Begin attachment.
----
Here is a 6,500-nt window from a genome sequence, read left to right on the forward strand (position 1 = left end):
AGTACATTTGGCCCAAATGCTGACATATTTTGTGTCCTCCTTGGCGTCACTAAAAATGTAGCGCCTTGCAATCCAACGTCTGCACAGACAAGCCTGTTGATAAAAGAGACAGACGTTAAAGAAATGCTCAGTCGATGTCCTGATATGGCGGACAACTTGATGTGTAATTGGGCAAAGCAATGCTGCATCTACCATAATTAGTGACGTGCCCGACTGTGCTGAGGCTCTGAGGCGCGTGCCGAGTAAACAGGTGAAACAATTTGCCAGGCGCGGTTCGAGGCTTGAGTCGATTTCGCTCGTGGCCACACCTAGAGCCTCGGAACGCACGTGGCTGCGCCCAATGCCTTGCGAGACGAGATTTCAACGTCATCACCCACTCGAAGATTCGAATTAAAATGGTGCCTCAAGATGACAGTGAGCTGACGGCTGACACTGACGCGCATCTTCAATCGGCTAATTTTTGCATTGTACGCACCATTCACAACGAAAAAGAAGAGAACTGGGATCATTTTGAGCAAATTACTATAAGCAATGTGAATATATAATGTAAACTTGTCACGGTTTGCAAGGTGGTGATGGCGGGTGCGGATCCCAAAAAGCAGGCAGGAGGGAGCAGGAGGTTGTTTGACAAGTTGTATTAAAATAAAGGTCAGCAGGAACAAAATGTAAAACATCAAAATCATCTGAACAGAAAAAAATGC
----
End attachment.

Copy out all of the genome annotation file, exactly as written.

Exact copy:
Here is a 6,500-nt window from a genome sequence, read left to right on the forward strand (position 1 = left end):
AGTACATTTGGCCCAAATGCTGACATATTTTGTGTCCTCCTTGGCGTCACTAAAAATGTAGCGCCTTGCAATCCAACGTCTGCACAGACAAGCCTGTTGATAAAAGAGACAGACGTTAAAGAAATGCTCAGTCGATGTCCTGATATGGCGGACAACTTGATGTGTAATTGGGCAAAGCAATGCTGCATCTACCATAATTAGTGACGTGCCCGACTGTGCTGAGGCTCTGAGGCGCGTGCCGAGTAAACAGGTGAAACAATTTGCCAGGCGCGGTTCGAGGCTTGAGTCGATTTCGCTCGTGGCCACACCTAGAGCCTCGGAACGCACGTGGCTGCGCCCAATGCCTTGCGAGACGAGATTTCAACGTCATCACCCACTCGAAGATTCGAATTAAAATGGTGCCTCAAGATGACAGTGAGCTGACGGCTGACACTGACGCGCATCTTCAATCGGCTAATTTTTGCATTGTACGCACCATTCACAACGAAAAAGAAGAGAACTGGGATCATTTTGAGCAAATTACTATAAGCAATGTGAATATATAATGTAAACTTGTCACGGTTTGCAAGGTGGTGATGGCGGGTGCGGATCCCAAAAAGCAGGCAGGAGGGAGCAGGAGGTTGTTTGACAAGTTGTATTAAAATAAAGGTCAGCAGGAACAAAATGTAAAACATCAAAATCATCTGAACAGAAAAAAATGC